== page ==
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Arsenic in Apple Juice

Editor's Note: In September 2013, the FDA released results of its investigation of arsenic levels in over 1,300 samples of rice and rice products. Click here for more information.

The U.S. Food and Drug Administration (FDA) on July 12 released final results from its study of arsenic in apple juice. The findings are that overall, arsenic levels in apple juice are low.  Because a small proportion of samples had higher levels of arsenic, the FDA is now proposing that arsenic levels in apple juice should be no higher than those allowed in drinking water.

Based on its investigation, the FDA is confident in the overall safety of apple juice for children and adults. The American Academy of Pediatrics reminds parents that it is not necessary to offer children any juice to have a well-balanced, healthy diet.  For years, the AAP has recommended limited intake of all sweet beverages, including juice, because of the risk for poor nutrition, obesity, and childhood cavities.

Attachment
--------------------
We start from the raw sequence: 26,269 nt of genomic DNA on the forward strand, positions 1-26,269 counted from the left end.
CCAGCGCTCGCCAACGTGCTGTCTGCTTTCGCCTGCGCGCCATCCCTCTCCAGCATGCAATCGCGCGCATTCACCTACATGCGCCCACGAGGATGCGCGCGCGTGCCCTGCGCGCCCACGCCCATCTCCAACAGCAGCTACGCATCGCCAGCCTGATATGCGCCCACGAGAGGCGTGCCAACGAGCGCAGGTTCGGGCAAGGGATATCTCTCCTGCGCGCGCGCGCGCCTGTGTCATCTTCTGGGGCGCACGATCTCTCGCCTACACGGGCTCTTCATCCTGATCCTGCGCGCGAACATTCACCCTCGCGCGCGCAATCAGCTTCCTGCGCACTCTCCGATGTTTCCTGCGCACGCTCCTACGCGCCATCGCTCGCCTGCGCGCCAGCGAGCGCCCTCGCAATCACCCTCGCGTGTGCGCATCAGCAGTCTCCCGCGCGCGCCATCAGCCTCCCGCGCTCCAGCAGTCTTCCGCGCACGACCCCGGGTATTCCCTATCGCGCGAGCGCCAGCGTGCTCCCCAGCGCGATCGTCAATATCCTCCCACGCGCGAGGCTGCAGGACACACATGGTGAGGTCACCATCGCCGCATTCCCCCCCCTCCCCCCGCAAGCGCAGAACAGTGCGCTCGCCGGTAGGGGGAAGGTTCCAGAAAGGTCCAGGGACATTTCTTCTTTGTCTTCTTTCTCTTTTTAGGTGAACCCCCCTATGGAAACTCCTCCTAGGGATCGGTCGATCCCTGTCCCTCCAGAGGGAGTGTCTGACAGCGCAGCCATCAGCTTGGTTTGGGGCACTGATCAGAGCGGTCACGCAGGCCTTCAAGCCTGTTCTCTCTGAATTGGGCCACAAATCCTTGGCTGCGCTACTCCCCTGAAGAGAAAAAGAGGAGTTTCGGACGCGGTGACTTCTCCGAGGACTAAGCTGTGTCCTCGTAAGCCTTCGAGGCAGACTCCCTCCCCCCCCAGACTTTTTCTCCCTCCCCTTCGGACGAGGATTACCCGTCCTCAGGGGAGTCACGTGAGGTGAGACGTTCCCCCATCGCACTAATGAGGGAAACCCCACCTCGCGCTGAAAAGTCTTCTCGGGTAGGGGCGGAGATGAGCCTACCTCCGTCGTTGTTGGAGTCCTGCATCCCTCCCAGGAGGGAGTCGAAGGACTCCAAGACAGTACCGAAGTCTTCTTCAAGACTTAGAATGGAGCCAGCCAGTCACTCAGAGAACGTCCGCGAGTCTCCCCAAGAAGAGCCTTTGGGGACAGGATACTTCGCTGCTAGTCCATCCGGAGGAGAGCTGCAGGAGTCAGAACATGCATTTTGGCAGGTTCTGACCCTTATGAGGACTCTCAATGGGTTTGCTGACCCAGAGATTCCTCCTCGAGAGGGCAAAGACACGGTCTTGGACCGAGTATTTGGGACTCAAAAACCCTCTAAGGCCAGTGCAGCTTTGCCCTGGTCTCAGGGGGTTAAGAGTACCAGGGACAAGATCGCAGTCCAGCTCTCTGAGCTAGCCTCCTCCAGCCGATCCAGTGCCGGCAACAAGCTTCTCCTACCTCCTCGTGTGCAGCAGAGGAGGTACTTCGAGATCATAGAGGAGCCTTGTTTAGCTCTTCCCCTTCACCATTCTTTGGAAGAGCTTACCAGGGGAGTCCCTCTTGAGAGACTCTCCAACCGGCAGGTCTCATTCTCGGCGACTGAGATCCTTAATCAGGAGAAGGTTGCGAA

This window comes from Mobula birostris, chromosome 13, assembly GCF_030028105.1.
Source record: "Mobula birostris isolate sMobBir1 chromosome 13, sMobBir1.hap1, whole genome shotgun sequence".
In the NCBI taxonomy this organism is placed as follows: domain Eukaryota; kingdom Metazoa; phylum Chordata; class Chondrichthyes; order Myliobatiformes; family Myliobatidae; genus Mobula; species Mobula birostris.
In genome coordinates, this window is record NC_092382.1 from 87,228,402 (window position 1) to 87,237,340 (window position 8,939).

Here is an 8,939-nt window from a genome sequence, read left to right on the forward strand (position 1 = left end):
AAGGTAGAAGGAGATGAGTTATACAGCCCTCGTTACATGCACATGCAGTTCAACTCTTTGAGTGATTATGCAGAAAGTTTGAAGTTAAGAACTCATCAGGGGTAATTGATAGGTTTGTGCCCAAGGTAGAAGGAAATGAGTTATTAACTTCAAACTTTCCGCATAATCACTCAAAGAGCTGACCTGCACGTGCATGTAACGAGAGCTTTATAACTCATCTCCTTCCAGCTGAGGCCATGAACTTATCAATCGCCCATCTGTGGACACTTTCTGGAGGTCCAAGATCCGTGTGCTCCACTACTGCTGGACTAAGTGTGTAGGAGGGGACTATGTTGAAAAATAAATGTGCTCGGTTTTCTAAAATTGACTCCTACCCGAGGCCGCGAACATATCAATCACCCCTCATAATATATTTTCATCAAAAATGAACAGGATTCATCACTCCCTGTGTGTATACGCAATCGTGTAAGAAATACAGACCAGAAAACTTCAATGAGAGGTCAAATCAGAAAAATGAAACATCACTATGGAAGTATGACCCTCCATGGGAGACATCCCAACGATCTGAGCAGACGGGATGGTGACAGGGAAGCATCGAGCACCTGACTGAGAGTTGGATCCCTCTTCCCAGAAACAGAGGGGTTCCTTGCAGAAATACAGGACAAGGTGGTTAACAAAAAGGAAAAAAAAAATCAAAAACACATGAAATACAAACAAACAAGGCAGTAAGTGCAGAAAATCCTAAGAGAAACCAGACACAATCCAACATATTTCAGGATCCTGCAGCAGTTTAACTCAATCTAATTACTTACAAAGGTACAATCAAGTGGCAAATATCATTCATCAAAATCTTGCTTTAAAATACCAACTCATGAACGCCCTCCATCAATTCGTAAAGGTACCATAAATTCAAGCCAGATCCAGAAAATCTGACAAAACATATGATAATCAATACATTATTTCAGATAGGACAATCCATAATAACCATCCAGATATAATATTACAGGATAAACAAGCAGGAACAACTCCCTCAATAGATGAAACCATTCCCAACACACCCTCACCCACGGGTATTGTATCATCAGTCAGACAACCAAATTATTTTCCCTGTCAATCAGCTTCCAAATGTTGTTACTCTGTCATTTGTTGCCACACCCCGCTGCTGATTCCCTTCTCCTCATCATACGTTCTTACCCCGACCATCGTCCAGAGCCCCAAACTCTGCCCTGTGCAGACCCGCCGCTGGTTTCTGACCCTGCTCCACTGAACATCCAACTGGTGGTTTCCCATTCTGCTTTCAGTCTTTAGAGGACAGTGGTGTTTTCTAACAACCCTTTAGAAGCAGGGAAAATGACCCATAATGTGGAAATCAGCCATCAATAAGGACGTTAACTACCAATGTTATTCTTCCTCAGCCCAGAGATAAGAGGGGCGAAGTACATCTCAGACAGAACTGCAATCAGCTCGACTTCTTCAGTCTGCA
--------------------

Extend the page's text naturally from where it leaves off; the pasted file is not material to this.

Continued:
In 2012, similar questions were raised about arsenic in rice and rice products. The FDA’s investigation of these products is ongoing.

The AAP will work with the FDA and other federal agencies to limit the level of arsenic in foods and beverages and will participate in discussions about decreasing arsenic exposure. Parents who have questions about their child’s nutrition are encouraged to speak with their pediatrician.

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Published
7/12/2013 7:00 AM